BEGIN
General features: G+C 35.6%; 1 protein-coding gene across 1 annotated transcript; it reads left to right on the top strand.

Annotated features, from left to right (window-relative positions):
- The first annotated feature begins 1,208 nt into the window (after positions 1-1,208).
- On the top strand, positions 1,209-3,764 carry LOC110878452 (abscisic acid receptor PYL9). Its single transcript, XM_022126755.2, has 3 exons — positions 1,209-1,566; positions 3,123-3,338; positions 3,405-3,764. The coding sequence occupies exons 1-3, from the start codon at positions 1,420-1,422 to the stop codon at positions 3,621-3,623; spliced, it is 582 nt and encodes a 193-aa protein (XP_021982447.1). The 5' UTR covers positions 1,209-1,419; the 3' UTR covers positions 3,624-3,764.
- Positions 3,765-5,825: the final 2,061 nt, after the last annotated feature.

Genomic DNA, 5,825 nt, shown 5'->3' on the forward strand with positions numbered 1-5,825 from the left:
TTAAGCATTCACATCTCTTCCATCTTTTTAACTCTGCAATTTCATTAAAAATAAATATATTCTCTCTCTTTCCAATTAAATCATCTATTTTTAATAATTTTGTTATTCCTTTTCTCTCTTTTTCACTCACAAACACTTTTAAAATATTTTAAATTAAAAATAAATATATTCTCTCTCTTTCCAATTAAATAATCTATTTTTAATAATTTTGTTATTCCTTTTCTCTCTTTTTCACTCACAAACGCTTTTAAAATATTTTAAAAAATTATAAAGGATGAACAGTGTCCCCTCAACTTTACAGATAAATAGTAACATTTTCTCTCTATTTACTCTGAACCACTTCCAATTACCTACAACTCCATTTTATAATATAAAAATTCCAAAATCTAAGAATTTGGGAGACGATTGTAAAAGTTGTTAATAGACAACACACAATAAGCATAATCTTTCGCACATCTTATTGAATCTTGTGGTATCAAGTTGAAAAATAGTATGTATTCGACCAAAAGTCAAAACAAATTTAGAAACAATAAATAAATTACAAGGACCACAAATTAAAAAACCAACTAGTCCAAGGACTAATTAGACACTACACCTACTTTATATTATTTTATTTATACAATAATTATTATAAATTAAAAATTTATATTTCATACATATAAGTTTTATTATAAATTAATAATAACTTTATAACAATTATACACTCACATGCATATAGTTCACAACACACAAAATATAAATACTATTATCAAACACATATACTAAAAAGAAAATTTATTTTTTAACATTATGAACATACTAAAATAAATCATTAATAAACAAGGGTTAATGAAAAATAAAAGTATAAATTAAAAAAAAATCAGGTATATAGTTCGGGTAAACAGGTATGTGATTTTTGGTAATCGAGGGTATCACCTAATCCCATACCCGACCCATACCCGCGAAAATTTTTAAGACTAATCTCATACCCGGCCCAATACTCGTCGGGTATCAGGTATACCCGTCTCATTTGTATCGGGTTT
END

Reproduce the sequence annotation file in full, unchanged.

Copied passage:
General features: G+C 35.6%; 1 protein-coding gene across 1 annotated transcript; it reads left to right on the top strand.

Annotated features, from left to right (window-relative positions):
- The first annotated feature begins 1,208 nt into the window (after positions 1-1,208).
- On the top strand, positions 1,209-3,764 carry LOC110878452 (abscisic acid receptor PYL9). Its single transcript, XM_022126755.2, has 3 exons — positions 1,209-1,566; positions 3,123-3,338; positions 3,405-3,764. The coding sequence occupies exons 1-3, from the start codon at positions 1,420-1,422 to the stop codon at positions 3,621-3,623; spliced, it is 582 nt and encodes a 193-aa protein (XP_021982447.1). The 5' UTR covers positions 1,209-1,419; the 3' UTR covers positions 3,624-3,764.
- Positions 3,765-5,825: the final 2,061 nt, after the last annotated feature.

Genomic DNA, 5,825 nt, shown 5'->3' on the forward strand with positions numbered 1-5,825 from the left:
TTAAGCATTCACATCTCTTCCATCTTTTTAACTCTGCAATTTCATTAAAAATAAATATATTCTCTCTCTTTCCAATTAAATCATCTATTTTTAATAATTTTGTTATTCCTTTTCTCTCTTTTTCACTCACAAACACTTTTAAAATATTTTAAATTAAAAATAAATATATTCTCTCTCTTTCCAATTAAATAATCTATTTTTAATAATTTTGTTATTCCTTTTCTCTCTTTTTCACTCACAAACGCTTTTAAAATATTTTAAAAAATTATAAAGGATGAACAGTGTCCCCTCAACTTTACAGATAAATAGTAACATTTTCTCTCTATTTACTCTGAACCACTTCCAATTACCTACAACTCCATTTTATAATATAAAAATTCCAAAATCTAAGAATTTGGGAGACGATTGTAAAAGTTGTTAATAGACAACACACAATAAGCATAATCTTTCGCACATCTTATTGAATCTTGTGGTATCAAGTTGAAAAATAGTATGTATTCGACCAAAAGTCAAAACAAATTTAGAAACAATAAATAAATTACAAGGACCACAAATTAAAAAACCAACTAGTCCAAGGACTAATTAGACACTACACCTACTTTATATTATTTTATTTATACAATAATTATTATAAATTAAAAATTTATATTTCATACATATAAGTTTTATTATAAATTAATAATAACTTTATAACAATTATACACTCACATGCATATAGTTCACAACACACAAAATATAAATACTATTATCAAACACATATACTAAAAAGAAAATTTATTTTTTAACATTATGAACATACTAAAATAAATCATTAATAAACAAGGGTTAATGAAAAATAAAAGTATAAATTAAAAAAAAATCAGGTATATAGTTCGGGTAAACAGGTATGTGATTTTTGGTAATCGAGGGTATCACCTAATCCCATACCCGACCCATACCCGCGAAAATTTTTAAGACTAATCTCATACCCGGCCCAATACTCGTCGGGTATCAGGTATACCCGTCTCATTTGTATCGGGTTT